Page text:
Today In History...

In 1348 King Edward III of England establishes the Order of the Garter.
In 1616 English poet and dramatist William Shakespeare dies at age 52.
In 1616 Spanish poet Cervantes dies in Madrid, Spain.
In 1662 Connecticut is chartered as an English colony.
In 1789 President-elect George Washington and wife Martha move into the first executive mansion, the Franklin House in New York City.
In 1851 The first postage stamps are issued in Canada.
In 1896 The "Vitascope" system for projecting movies onto a screen is demonstrated at a music hall in New York City.
In 1904 The Academy of Arts and Letters is founded.
In 1940 200 people die in a dance hall fire in Natchez, Mississippi.
In 1954 Hank Aaron of the Milwaukee Braves hits the first of his 755 major-league home runs, in a game against the St. Louis Cardinals.
In 1962 The first satellite launched from Cape Canaveral reaches the moon.
In 1965 The first Soviet communications satellite is launched.
In 1968 The Methodist Church and the Evangelical United Brethren Church merge to form the United Methodist Church.
In 1969 Sirhan Sirhan is sentenced to death for killing New York Senator Robert F. Kennedy. The sentence is later reduced to life in prison.
In 1972 Apollo XVI astronauts explore the moon's surface.
In 1975 The evacuation of Vietnam is approved by Congress.
In 1983 President Reagan solemnly welcomes home the bodies of 16 Americans killed in the bombing of the U.S. Embassy in Beirut.
In 1985 The Coca Cola company announces it was changing the secret flavor formula for Coke, the world's best-selling soft drink. (Adverse public reaction forced the company to resume selling the original version.)
In 1986 President Reagan, addressing the U.S. Chamber of Commerce, said the recent raid on Libya showed "no one can kill Americans and brag about it."
In 1986 Movie director Otto Preminger dies at age 80.
In 1987 28 construction workers are killed when an apartment complex being built in Bridgeport, CT, collapsed.
In 1988 A federal ban on smoking during domestic airline flights of two hours or less goes into effect.
In 1990 Freed American hostage Robert Polhill enjoys his first full day of freedom at the U.S. Air Force Hospital in Wiesbaden, West Germany.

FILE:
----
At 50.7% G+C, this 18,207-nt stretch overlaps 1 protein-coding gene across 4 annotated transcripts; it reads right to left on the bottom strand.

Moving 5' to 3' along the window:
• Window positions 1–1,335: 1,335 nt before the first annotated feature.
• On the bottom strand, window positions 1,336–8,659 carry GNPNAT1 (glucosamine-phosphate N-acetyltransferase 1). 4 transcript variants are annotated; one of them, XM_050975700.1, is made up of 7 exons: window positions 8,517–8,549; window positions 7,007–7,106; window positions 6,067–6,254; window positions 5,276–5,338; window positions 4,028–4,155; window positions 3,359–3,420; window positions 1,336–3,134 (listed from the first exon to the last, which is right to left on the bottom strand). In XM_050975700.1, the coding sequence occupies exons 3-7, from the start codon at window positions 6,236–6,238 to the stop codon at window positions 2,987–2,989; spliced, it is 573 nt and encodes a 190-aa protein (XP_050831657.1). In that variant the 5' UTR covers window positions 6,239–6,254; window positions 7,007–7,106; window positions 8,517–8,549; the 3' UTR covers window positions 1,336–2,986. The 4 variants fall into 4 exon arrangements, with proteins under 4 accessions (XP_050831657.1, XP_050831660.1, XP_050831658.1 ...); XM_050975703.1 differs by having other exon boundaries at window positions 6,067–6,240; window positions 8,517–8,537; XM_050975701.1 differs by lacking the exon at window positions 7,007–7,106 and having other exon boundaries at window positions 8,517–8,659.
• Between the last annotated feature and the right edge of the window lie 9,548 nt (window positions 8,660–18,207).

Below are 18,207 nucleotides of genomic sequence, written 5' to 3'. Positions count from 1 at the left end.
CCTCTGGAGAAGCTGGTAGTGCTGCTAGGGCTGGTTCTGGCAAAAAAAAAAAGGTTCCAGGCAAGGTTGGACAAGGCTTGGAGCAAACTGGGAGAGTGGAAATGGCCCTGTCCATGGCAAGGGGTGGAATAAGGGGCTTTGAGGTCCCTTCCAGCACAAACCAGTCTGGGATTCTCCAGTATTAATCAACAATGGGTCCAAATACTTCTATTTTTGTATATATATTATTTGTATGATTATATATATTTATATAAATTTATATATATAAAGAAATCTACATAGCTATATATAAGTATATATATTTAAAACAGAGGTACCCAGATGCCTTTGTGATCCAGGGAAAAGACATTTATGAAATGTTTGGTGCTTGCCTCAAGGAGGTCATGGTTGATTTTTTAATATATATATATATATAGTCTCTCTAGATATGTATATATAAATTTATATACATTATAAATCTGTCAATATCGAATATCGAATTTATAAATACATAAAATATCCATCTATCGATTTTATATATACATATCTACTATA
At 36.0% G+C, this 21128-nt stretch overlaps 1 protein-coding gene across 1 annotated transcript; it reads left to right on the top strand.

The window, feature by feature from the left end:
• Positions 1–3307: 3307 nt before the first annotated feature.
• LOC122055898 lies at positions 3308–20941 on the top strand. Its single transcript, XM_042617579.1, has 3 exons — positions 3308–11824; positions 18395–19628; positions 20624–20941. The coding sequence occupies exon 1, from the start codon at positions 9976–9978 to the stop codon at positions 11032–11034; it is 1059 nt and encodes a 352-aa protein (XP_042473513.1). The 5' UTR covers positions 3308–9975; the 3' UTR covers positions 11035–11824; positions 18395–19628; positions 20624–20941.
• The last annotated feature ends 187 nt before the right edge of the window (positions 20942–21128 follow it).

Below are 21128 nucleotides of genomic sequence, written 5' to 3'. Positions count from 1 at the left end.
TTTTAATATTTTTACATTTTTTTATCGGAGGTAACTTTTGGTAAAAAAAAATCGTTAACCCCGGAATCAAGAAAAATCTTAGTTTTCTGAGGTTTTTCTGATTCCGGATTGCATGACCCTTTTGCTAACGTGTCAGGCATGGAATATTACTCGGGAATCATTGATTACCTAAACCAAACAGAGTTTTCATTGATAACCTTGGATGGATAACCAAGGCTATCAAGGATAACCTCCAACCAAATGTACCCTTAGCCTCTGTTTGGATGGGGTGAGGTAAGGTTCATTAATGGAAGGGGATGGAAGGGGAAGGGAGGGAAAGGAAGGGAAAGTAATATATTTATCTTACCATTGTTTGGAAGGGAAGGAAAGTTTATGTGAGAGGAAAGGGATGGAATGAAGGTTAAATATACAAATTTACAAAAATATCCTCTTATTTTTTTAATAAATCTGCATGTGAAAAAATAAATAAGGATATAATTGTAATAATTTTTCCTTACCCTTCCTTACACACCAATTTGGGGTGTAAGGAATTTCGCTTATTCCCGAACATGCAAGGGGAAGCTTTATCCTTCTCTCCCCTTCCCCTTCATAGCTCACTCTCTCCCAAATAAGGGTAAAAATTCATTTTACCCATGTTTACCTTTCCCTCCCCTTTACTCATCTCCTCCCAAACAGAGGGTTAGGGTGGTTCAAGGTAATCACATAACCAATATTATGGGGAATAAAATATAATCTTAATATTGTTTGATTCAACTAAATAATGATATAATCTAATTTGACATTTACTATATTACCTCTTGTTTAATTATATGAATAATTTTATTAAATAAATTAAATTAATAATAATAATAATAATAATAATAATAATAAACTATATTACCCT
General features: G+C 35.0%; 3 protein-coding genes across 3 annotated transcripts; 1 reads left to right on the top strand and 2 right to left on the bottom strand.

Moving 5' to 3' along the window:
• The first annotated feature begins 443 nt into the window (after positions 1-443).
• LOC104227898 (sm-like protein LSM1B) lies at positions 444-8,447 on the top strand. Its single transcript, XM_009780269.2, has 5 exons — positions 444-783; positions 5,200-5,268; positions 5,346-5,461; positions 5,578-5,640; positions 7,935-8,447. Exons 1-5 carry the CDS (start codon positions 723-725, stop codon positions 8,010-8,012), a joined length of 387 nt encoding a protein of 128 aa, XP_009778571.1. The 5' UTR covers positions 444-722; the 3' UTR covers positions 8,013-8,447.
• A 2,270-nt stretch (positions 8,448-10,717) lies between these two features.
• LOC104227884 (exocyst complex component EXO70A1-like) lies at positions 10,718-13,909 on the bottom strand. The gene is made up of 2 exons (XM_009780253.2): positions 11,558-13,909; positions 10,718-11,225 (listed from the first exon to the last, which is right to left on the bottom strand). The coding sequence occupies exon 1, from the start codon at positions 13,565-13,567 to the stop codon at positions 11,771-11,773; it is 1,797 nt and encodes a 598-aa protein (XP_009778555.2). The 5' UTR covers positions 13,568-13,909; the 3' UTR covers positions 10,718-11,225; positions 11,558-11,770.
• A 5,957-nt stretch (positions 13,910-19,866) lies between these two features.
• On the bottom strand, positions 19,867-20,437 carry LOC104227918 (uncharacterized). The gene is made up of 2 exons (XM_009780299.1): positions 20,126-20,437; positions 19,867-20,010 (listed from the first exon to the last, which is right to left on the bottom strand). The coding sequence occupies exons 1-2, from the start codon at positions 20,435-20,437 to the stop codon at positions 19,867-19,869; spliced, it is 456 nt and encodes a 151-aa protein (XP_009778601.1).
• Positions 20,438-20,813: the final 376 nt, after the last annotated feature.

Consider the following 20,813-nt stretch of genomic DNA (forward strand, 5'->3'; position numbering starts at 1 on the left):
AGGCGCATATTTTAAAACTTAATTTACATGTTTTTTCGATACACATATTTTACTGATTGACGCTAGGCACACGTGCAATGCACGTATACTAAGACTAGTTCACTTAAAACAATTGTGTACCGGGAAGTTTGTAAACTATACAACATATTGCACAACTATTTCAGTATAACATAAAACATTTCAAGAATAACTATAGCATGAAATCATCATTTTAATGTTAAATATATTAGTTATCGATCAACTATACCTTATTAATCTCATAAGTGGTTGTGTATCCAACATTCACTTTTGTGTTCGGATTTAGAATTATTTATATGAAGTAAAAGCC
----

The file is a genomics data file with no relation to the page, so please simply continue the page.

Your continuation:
In 1991 NASA scrubs the launch of the space shuttle Discovery after a sensor on one of the main engines failed during fueling.
In 1992 McDonalds opens its first fast-food restaurant in the Chinese capital of Beijing.
In 1992 Fighting erupts in the Bosnian capital of Sarajevo just hours after the warring parties signed a truce amid sniper fire.
In 1993 Labor leader Cesar Chavez dies in San Luis, AZ, at age 66.
In 1994 Mourners from around the world leave red roses, burning candles and cards at the Richard Nixon Library & Birthplace in Yorba Linda, CA, in memory of the 37th U.S. president of the United States, who had died the day before at age 81.
In 1994 The Libertarian party nominates Howard Stern for Governor of New York.
In 1995 The U.S. observes a national day of mourning for the victims of the Oklahoma City bombing.
In 1995 Sportscaster Howard Cosell dies in New York at age 77.
In 1996 A Bronx civil-court jury orders Bernhard Goetz to pay $43 million to paralyzed Darrell Cabey, one of four young men he shot on a subway car in 1984.
In 1996 A 3-night auction of the late Jacqueline Kennedy Onassis' possessions begins at Sotheby's in New York.
In 1997 Doctors at University of Southern California say a child was born in late 1996 to a 62-year-old woman on hormone therapy; the mother is the oldest known to deliver a healthy infant.
In 1997 Police sieze 6.6 tons of cocaine near the U.S. border, the largest such seizure in Mexico since 1993.
In 1997 Golfer Fuzzy Zoeller, again apologizing for racial comments about Masters winner Tiger Woods, withdraws from the Greater Greensboro Chrysler Classic.
In 1998 James Earl Ray, serving life sentence for assassinating Martin Luther King Jr., dies at 70.
In 2000 Rebels abduct 21 people from Malaysia's Sipadan resort. Two Americans manage to escape.
In 2001 USS Greeneville Commander Scott Waddle is given a letter of reprimand as punishment for the submarine collision that killed nine people aboard a Japanese fishing vessel off Hawaii.
In 2002 American cardinals open a meeting with Vatican officials to discuss a sex abuse scandal rocking the Roman Catholic Church in the U.S.

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